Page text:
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At Last, a Solution for Bolsa Chica

It seems hard to believe, but the compromise over the future of the Bolsa Chica Wetlands that has eluded the developer, environmentalists and public officials for nearly 20 years finally seems near at hand.

Questions over how many homes should be built and where, how many acres of irreplaceable wetlands should be preserved and whether the residential-marina project should have a navigable boat channel to the ocean have divided city and county officials, the landowner and residents. Plans and tentative agreements have been approved by some factions, rejected by others and at times it seemed as if the only thing everyone could agree upon was that they might never come up with an approach that all parties could accept.

The conflict is understandable. The primary landowner, Signal Landmark Inc., wants to build homes and boat slips on its 1,200 acres along Pacific Coast Highway south of Warner Avenue, which is in unincorporated territory under the jurisdiction of the Board of Supervisors.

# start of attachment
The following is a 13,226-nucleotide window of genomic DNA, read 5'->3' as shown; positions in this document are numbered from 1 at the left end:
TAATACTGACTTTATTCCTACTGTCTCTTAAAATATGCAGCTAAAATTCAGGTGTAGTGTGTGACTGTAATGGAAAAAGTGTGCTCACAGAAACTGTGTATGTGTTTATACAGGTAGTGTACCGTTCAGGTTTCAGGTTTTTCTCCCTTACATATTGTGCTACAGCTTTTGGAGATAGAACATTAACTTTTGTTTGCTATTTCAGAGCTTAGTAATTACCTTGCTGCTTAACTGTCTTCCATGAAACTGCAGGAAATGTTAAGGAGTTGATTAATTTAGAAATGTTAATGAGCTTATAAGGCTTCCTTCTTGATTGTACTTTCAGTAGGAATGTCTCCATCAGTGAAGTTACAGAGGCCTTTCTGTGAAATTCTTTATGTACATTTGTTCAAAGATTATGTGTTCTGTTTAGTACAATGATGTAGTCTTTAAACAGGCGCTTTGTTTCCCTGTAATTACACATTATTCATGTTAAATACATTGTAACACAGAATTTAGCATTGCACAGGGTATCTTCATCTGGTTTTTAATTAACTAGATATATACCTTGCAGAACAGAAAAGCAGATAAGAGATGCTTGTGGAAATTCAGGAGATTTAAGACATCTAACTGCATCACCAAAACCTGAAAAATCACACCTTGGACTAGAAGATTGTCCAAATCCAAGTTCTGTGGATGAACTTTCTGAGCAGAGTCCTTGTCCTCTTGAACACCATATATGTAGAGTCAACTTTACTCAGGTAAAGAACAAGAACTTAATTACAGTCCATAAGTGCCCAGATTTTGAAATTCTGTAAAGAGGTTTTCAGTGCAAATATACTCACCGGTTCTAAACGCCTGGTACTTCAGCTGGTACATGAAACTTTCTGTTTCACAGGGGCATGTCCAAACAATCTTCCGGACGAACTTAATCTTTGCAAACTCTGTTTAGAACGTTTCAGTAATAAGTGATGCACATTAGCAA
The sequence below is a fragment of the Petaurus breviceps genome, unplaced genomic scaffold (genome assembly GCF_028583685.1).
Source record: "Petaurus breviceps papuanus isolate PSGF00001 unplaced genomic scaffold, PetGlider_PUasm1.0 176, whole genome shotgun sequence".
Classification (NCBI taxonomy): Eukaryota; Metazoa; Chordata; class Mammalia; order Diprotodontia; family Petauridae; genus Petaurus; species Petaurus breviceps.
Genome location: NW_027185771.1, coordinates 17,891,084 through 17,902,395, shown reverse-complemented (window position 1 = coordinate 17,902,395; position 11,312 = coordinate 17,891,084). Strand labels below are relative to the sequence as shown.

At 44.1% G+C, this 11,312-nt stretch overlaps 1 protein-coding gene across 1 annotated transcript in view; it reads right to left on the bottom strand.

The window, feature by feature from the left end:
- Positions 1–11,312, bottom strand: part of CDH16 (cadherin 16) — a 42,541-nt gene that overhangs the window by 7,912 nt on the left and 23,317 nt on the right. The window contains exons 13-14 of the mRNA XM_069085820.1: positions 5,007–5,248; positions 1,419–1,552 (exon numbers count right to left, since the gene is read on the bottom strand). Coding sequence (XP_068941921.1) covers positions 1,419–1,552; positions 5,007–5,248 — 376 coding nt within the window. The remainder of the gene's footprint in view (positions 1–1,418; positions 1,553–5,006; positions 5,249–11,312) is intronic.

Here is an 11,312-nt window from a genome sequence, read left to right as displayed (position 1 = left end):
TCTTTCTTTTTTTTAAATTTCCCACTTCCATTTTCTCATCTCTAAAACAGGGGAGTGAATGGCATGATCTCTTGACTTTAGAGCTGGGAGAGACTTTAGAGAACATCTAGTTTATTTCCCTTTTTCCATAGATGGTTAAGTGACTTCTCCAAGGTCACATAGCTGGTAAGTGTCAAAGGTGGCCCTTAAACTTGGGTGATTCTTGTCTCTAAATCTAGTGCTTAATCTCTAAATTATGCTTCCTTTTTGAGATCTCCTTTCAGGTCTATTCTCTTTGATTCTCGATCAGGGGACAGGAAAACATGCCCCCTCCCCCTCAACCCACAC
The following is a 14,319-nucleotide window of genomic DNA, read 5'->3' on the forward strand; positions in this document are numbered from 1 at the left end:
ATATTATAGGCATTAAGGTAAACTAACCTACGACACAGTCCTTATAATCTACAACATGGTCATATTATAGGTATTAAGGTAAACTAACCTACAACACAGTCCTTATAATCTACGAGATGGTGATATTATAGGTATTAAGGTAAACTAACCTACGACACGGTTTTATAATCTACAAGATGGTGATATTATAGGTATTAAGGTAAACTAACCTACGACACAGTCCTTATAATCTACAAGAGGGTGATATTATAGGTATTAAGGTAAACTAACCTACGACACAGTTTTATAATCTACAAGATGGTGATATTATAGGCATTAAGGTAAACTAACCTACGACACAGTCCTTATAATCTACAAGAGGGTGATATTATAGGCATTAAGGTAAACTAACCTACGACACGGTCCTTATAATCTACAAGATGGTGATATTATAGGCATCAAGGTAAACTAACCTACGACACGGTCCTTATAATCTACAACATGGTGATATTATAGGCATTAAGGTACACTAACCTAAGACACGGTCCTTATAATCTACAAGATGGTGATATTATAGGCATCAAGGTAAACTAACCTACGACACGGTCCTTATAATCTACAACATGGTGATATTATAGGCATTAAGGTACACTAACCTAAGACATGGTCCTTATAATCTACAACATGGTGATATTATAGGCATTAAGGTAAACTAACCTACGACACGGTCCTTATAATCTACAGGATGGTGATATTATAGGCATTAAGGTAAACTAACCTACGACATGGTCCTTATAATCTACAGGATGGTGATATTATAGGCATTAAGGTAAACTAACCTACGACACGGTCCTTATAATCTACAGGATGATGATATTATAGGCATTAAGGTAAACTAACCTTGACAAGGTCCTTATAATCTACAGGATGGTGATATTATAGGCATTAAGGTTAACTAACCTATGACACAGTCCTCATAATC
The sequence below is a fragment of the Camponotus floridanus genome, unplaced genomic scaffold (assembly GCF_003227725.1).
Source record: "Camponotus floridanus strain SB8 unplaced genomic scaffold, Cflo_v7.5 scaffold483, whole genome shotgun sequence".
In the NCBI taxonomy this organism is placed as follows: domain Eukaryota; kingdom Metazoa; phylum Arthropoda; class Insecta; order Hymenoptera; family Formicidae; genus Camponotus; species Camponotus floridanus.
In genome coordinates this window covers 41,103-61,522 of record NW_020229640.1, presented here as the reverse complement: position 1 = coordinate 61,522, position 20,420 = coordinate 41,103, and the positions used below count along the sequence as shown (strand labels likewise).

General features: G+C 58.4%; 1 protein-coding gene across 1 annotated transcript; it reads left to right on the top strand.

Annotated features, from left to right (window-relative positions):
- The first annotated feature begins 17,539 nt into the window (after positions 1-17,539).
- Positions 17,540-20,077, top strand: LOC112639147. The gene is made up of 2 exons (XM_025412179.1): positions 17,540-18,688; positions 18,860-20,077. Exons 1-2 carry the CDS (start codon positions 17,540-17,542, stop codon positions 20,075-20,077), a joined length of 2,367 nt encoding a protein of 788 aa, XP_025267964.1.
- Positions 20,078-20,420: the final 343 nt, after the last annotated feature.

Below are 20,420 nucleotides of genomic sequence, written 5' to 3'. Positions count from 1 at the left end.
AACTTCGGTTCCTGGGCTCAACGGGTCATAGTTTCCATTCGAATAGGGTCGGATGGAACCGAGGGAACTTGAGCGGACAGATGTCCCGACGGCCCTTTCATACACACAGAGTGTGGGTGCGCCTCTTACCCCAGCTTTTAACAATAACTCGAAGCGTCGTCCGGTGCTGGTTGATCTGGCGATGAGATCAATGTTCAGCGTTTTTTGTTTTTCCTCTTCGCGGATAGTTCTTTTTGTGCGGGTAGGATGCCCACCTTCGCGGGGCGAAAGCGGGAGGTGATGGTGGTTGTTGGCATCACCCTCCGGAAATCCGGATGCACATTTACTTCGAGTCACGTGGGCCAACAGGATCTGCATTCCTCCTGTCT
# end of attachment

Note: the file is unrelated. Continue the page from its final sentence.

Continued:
But the strip of coastal property is one of the last remaining saltwater marshes on the Southern California coastline. Most of the marshland along the coast has been lost to development, and conservationists, such as the Amigos de Bolsa Chica, which was formed to preserve as much of the marshland as possible, don’t want to lose more acreage.

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As in any compromise, no one is getting everything, but the proposed agreement, which now needs the formal approval of the conservation group, gives the public and the environment the best development plan that has been on the table in the nearly two decades of controversy.

The compromise reached by a planning coalition strikes a balance between public and private interests. It should be accepted so Signal can develop its land and the wetlands can be restored.


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